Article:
The fastest deep water paddlecraft, ICF Sprint boats have soft chines and long recoveries, with copious rocker fore and aft.
Some shallow water racers, USCA Cruiser type craft, have hard chines aft to keep waves away from the hull. Look at the GRB/ Newman Design website.
Hard chines increase initial stability by placing volume wider but hard chines hulls heel unpredictably which can pitch one into the drink suddenly.
Who said basically the same boat?
The Nighthawk is a few inches shorter with the same max width, but more importantly it is one of Eddyline’s older boats and the Fathom is a good bit newer. It sounds like the Fathom may have at least more rocker, per the description, and being newer there are probably other differences that can’t be easily seen in a photo on the web. You usually have to see these boats in person or talk to a very well-informed rep to find out the differences between hulls.
Is that where this information is coming from, or is a best guess based on the web images and (very basic) specs?
(Canoe seem to still post better specs to make this kind of assessment.)
Chines - history and racing
Historically, chines appeared on paddle crafts because they were created by the construction technique when using skin over frame, and by some all-wood construction techniques.
Chines reappeared in the composite era mainly, I think, as quasi-historical reproduction (“retro”) features. Some paddlers may like how chines affect turning and edging, but I’m not sure there is any claim that hard chines improve speed.
There may be exceptions, but I don’t think racing canoes in any paddling discipline – marathon, sprint, downriver, ocean – single blade or double blade – feature hard chines. If hard chines added speed, racers would have adopted them.
I visualize turbulence forming along a sharp longitudinal edge and adding drag for a paddle boat displacement hull.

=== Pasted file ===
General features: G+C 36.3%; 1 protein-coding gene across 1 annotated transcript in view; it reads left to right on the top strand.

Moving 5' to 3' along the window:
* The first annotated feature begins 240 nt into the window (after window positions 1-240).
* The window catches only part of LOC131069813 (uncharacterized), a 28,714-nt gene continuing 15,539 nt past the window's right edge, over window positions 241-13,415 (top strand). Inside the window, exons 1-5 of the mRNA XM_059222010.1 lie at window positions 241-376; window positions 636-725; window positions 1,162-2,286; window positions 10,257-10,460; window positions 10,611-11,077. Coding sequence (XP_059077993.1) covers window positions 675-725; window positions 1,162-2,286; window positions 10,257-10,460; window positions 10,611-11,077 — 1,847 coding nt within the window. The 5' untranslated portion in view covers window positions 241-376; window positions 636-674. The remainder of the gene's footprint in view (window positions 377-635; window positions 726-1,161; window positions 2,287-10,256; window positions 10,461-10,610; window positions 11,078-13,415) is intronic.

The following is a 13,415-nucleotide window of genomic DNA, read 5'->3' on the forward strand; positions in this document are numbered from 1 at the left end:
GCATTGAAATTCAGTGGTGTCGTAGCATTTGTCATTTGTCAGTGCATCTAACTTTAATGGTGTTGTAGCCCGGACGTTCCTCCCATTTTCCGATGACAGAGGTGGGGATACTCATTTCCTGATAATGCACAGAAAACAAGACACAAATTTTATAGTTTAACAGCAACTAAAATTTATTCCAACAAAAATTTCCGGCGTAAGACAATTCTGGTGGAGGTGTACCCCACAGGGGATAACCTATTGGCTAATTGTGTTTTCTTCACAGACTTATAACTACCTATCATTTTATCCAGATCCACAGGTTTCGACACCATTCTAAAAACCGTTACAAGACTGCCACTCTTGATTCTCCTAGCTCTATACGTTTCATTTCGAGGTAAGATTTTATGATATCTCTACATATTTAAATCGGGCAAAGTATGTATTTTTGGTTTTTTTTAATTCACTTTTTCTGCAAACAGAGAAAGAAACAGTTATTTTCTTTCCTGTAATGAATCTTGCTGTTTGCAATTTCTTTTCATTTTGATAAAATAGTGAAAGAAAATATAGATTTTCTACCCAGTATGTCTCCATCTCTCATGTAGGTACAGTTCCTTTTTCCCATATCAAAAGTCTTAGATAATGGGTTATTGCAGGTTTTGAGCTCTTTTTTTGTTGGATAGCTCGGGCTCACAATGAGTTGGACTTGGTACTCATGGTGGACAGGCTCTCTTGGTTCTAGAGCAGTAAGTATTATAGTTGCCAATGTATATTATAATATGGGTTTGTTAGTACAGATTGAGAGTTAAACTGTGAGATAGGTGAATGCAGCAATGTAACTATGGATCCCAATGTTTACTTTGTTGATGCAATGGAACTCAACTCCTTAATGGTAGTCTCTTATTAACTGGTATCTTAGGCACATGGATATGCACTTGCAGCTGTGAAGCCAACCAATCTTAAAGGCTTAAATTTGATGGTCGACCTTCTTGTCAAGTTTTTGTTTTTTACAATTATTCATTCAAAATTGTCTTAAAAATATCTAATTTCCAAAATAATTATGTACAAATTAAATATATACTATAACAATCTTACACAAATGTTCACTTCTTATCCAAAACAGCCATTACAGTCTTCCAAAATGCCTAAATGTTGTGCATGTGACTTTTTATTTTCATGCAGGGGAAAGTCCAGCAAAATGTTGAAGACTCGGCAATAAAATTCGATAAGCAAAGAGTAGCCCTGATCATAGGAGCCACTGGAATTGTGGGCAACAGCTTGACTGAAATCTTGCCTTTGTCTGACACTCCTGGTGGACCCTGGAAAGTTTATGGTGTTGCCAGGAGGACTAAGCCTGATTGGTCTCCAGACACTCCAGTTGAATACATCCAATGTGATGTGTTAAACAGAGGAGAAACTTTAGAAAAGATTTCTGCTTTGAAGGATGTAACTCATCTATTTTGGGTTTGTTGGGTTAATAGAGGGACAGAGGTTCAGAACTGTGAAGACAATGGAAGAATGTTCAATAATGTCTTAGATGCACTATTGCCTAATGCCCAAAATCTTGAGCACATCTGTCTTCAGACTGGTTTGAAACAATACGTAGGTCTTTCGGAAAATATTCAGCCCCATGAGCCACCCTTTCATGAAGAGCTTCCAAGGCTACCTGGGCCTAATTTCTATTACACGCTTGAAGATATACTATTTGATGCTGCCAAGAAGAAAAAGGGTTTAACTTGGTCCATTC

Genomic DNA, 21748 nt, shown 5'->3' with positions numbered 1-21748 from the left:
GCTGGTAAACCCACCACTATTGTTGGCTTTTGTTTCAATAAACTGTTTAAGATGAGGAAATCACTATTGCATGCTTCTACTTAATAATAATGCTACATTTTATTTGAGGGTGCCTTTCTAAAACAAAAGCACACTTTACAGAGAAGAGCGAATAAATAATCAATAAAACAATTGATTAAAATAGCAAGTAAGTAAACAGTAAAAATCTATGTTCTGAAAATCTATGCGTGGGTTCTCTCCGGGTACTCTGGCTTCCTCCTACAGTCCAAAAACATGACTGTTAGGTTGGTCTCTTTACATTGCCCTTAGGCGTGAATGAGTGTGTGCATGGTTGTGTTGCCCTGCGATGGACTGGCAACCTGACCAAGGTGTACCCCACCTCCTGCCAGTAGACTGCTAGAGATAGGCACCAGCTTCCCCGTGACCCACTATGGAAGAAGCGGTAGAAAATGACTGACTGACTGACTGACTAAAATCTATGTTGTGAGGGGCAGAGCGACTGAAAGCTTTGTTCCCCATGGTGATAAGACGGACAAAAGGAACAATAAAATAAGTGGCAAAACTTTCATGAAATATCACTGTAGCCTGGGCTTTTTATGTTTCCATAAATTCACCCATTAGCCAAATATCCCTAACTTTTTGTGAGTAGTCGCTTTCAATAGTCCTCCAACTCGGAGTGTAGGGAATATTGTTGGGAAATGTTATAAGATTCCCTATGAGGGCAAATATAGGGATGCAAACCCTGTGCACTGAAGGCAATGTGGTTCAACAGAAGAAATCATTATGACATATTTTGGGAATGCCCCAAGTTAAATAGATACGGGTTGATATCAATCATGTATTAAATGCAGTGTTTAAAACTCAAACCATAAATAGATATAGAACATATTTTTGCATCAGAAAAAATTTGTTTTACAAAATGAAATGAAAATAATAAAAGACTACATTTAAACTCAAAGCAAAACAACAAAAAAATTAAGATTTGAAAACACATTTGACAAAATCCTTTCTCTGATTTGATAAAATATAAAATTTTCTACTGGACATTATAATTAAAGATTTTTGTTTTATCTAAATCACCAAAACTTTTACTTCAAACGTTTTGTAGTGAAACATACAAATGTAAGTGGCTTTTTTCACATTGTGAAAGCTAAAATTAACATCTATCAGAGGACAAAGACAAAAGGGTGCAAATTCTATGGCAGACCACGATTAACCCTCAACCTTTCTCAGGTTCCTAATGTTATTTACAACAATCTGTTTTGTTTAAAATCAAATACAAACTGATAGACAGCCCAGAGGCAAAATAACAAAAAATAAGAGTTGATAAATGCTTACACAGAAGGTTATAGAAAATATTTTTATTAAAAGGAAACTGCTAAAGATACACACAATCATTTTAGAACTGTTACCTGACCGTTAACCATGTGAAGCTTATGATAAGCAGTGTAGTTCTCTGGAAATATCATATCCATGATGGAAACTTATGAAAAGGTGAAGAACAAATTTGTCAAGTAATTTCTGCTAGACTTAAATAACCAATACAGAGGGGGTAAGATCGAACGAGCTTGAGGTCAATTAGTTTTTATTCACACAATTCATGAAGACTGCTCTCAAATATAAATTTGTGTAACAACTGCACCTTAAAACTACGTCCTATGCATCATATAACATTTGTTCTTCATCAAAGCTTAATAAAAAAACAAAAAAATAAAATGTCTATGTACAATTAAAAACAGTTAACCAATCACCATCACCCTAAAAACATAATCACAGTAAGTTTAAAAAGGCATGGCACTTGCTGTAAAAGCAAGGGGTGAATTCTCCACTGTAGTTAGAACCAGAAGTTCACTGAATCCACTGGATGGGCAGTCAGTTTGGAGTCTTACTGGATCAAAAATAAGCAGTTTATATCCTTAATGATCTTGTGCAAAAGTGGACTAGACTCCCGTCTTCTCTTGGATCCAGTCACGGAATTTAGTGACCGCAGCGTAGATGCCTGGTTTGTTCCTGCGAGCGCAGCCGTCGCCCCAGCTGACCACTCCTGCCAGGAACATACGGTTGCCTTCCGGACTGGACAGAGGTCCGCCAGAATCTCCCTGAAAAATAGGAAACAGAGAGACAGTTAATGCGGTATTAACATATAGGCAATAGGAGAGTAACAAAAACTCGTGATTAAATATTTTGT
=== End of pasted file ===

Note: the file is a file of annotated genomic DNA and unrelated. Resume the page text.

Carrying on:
chimes might affect sound
I’ve got a Greg Barton signature paddle.
that alone may make you go faster!
Nighthawk vs Fathom
My subjective experience is that a soft chine feels a bit smoother to paddle because you don’t feel the hard edge no matter how you lean it—it transitions smoothly throughout the lean and back again. But it’s an inconsequential difference to me personally. I don’t notice any “not smooth” paddling with a hard chine.
If you’re choosing between the Nighthawk and the Fathom, I don’t think the speed of one chine vs the other is really a factor. The Fathom is Eddyline’s updated hull design, which is carefully thought out to balance tracking, stability, and maneuverability. It’s a good hull.
If you get a chance to demo the two back to back I’d be interested in hearing what you observe.
The Greg Barton stickers help, too.
I knew you’d chime in
If the wetted surface is the same, both hard chine and soft chine would be the same speed. This was asked on the Guillemot building site and Nick Shade posted a computer graph of the same boat with hard and soft chine - BUT - the same wetted surface. The computer model was worked from wetted surface backwards.
The caveat to this is however: converting a boat from a soft chine to a hard chine usually creates more wetted surface and therefore the hard chine boat would be slower.
The fastest hull is always a half circle shape but very tippy and almost impossible to paddle.